Op-Ed

Op-Ed
Hands-on With Matt Hazard: Blood Bath and Beyond

Greg Tito | 29 Dec 2009 16:30
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For our video interview with the developers of Matt Hazard: Blood, Bath and Beyond, click on The Escapist Presents here.

Releasing a 2D side-scrolling shooter, even at downloadable prices, is a bold maneuver for Vicious Cycle games. Slated for Q1 2010, Matt Hazard: Blood, Bath and Beyond builds on the huge amount of backstory created for the star of their previous game, Eat Lead: The Return of Matt Hazard. Viscious invited The Escapist to come and take a look at two complete levels and let us try our hand at one of them.

In Eat Lead, Matt Hazard is an aging videogame character trying to make his next-gen comeback. In Blood Bath and Beyond, or BBB, Matt's 8-bit self is kidnapped by the bad guys and he must now play through all of his old titles to save himself. The new game grew from a chicken-egg scenario. Dave Ellis and the marketing team for Eat Lead created many old titles, complete with box art, in which Matt Hazard was featured, such as The Adventures of Matt in Hazard Land and You Only Live 1,317 Times. We asked Jimi Doss, the Lead designer of BBB, which came first, the marketing for Eat Lead or Matt's newest side-scrolling adventure?

"Right before Eat Lead was coming out ... a lot of people on the forums and other places [were] excited about Matt Hazard's past and talking about old games," Doss said. "There were people who were either saying, 'Yeah, I remember playing those games' playing around with [the concept of a fake character] or people who really were confused and actually thought Matt was a real character. We loved the thought of that, and we were like 'What if we did make his old games available? '" The design team chose to make a side-scroller because as Doss puts it, "if any genre stands out of the 80s and 90s, it's side-scrollers."

BBB continues the theme of lampooning videogames and other cultural trends. Ellis sheds lead design mantle but stays on as writer and tries to nail the jokes. We didn't play in story mode, and skipped over the dialogue text, so I can't testify as to how funny the game really is. There are some chuckles, however. For example, you can play in one of three difficulties: Wussy, Medium, or Fuck This Shit.

None of that really matters, however, because the gameplay is fairly simple to grasp upon firing up the game. Matt has a gun and must shoot bad dudes and jump over obstacles in order to get to the boss at the end of each level. You can play alone or your buddy can join in as Dexter Dare, Matt's sniveling sidekick. It is Contra, writ in next gen graphics. Nothing is too surprising, although the boss fights were complex and epic enough to be quite enjoyable. In the pirate level, the player fights an enormous animatronic lighthouse. Yes, you can kill a lighthouse.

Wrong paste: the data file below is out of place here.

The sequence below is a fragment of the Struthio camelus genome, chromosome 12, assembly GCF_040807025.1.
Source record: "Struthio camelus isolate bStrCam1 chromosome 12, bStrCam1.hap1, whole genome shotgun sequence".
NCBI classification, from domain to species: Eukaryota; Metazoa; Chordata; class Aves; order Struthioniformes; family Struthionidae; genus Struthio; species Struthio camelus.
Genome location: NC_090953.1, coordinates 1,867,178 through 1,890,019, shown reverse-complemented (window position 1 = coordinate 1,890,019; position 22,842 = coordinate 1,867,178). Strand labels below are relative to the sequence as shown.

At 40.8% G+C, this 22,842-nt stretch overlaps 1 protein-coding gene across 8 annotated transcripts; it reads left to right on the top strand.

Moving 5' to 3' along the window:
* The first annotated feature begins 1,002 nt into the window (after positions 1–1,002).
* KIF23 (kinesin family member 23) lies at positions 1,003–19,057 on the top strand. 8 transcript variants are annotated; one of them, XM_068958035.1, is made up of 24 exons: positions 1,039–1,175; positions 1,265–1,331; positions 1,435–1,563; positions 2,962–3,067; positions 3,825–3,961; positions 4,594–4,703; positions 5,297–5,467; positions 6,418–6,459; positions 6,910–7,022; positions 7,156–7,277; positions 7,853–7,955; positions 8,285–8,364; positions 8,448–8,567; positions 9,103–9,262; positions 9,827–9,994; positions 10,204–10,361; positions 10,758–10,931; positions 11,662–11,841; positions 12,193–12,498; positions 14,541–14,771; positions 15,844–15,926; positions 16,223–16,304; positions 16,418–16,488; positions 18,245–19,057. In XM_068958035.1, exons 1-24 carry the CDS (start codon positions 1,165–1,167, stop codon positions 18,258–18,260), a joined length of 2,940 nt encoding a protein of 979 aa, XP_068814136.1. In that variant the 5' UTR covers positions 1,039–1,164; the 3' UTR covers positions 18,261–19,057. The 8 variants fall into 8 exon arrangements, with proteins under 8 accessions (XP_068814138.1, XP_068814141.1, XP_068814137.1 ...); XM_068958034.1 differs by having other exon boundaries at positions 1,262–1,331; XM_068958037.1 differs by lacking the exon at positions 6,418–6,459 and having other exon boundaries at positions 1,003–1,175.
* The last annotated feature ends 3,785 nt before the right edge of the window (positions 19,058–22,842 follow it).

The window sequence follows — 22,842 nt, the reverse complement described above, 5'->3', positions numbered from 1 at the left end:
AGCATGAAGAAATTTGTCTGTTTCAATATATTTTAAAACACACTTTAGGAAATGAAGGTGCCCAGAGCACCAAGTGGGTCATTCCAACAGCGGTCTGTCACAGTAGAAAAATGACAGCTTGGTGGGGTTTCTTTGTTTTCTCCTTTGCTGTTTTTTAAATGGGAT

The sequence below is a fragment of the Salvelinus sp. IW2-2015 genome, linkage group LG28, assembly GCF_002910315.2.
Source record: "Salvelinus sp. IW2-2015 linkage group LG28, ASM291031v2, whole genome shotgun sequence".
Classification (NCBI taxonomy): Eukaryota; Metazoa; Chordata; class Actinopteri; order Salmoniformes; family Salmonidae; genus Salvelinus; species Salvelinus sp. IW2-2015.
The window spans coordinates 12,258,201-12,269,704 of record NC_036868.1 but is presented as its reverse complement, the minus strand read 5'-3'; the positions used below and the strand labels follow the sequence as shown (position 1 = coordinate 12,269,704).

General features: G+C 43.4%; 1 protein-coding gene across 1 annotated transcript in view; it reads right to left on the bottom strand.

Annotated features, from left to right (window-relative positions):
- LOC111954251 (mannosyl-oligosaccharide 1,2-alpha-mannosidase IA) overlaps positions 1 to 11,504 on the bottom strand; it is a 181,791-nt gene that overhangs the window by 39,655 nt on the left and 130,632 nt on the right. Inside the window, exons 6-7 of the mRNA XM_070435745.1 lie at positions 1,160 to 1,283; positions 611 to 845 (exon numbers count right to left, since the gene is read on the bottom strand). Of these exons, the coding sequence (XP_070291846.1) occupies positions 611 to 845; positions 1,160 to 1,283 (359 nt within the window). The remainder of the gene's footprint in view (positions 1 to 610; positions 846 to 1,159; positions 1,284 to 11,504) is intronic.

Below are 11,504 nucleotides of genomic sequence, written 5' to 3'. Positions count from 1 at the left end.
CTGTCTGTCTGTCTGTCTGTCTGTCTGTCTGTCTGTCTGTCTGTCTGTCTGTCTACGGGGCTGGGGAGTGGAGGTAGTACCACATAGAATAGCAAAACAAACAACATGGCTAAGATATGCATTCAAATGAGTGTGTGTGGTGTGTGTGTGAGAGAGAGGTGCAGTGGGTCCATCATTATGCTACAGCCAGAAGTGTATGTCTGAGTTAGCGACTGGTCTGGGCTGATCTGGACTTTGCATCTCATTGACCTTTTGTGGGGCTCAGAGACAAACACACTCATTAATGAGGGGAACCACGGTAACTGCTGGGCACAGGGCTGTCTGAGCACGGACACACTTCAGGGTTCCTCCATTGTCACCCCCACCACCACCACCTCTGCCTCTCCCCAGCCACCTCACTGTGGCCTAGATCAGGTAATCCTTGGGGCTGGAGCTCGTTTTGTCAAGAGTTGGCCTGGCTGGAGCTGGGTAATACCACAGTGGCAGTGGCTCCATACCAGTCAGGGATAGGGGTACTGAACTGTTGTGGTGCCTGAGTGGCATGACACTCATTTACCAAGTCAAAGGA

The level design is where the game shines. The team of artists under art director Alden Filion did a fantastic job making the 2D feel more like you are gazing into a diorama than observing a flat plane. The scenery and objects, such as the broken hull of pirate ship, point out towards the player and shift position when the camera scrolls to the right. The art team was integral into making some great visual jokes come to life, such as an enemy in the samurai level closely resembling a Pokemon trainer. "The designers said that they wanted a tank, something to stop you a bit," said Filion. "We were thinking, 'What could we do?' [Then it hit], who doesn't want to destroy a little Pokemon trainer and make him bleed?"

The tech for BBB feels seamless, as it should because the game uses the in-house Vicious Engine. It's actually the same tech they used for Eat Lead, but the action flows incredibly smooth. There were no jitters or jumps in the level we got to play, only unadulterated gun action.

All in all, Blood Bath and Beyond is a decent walk down memory lane, remembering the style of games we used to play on our old 8-bit Nintendo consoles. There was a reason the code was created, however. Many gamers, myself included, were just not that good at Contra, and subsequently never really enjoyed playing them. The same may be said for Matt Hazard: Blood Bath and Beyond.

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